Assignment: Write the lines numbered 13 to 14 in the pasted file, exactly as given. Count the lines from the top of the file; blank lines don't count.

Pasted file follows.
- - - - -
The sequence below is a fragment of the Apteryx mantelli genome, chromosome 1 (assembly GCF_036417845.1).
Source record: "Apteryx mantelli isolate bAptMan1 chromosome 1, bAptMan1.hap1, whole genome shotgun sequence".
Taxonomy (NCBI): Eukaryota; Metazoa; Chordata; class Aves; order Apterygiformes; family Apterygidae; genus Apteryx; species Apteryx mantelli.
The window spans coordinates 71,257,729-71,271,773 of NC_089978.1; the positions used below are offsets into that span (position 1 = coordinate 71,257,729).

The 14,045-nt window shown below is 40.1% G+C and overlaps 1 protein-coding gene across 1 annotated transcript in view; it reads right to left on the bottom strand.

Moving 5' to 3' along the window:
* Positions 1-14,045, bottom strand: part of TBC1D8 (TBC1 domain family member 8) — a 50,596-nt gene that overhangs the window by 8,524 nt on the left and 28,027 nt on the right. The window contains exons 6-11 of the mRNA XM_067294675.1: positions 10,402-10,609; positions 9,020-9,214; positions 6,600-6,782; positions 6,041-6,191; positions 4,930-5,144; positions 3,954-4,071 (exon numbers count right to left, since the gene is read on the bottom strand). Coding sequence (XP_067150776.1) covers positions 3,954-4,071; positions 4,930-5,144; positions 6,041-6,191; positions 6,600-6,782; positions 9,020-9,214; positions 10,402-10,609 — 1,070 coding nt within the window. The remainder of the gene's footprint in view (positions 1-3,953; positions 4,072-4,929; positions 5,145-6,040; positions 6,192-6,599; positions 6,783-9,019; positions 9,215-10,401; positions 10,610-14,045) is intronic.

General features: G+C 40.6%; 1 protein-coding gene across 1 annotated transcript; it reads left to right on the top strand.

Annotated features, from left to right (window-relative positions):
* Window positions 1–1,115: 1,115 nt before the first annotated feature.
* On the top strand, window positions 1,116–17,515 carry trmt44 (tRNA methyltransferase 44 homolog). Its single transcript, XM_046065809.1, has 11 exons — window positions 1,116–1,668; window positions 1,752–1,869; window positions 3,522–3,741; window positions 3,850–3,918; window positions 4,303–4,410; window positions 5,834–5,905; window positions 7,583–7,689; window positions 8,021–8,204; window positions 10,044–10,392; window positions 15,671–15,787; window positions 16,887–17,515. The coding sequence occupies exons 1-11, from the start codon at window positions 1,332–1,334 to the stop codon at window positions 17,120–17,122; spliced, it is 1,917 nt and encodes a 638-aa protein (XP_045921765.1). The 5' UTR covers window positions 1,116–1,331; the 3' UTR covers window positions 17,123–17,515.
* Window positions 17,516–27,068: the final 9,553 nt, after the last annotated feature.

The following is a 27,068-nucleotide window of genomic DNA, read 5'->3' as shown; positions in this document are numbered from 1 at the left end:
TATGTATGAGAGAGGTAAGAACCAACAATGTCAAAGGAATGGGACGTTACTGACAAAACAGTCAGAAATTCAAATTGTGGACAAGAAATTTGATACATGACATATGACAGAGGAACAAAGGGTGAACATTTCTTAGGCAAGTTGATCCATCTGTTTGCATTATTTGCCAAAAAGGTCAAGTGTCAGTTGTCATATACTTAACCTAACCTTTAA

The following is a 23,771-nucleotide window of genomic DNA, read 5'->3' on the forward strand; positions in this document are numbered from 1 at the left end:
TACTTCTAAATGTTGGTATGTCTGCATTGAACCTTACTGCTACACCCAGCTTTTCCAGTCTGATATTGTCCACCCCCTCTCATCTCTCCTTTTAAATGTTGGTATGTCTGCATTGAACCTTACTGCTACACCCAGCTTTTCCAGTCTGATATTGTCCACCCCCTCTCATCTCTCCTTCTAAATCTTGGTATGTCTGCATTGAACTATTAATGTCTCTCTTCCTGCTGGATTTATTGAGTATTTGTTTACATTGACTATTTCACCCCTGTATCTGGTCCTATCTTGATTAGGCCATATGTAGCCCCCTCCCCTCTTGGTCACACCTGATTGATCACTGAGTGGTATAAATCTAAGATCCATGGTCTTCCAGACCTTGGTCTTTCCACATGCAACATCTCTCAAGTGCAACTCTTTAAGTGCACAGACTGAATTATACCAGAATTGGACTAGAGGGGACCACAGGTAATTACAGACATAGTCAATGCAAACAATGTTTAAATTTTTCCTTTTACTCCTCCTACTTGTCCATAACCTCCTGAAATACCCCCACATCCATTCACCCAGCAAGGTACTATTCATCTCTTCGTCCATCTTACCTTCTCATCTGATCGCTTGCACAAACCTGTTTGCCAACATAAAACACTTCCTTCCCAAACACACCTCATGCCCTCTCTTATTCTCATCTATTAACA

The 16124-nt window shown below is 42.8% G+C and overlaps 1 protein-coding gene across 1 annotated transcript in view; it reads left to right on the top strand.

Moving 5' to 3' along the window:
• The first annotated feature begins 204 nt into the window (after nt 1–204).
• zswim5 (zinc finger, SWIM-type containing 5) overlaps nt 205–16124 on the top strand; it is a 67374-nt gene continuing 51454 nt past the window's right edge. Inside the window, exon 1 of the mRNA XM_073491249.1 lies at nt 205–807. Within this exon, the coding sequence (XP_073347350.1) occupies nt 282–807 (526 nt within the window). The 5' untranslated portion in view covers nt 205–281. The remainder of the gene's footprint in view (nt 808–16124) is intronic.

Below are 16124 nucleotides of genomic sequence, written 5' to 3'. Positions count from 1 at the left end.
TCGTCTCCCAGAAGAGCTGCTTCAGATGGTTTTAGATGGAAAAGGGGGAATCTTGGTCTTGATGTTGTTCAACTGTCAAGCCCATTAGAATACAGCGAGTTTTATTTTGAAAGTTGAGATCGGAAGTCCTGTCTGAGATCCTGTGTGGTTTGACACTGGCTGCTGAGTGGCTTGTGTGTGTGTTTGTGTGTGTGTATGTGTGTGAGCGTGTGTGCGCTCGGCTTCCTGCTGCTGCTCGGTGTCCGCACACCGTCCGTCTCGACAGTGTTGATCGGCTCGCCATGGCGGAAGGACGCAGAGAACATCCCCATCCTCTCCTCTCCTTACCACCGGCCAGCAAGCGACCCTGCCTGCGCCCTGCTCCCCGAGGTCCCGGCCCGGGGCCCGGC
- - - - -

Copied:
The following is a 27,068-nucleotide window of genomic DNA, read 5'->3' as shown; positions in this document are numbered from 1 at the left end:
TATGTATGAGAGAGGTAAGAACCAACAATGTCAAAGGAATGGGACGTTACTGACAAAACAGTCAGAAATTCAAATTGTGGACAAGAAATTTGATACATGACATATGACAGAGGAACAAAGGGTGAACATTTCTTAGGCAAGTTGATCCATCTGTTTGCATTATTTGCCAAAAAGGTCAAGTGTCAGTTGTCATATACTTAACCTAACCTTTAA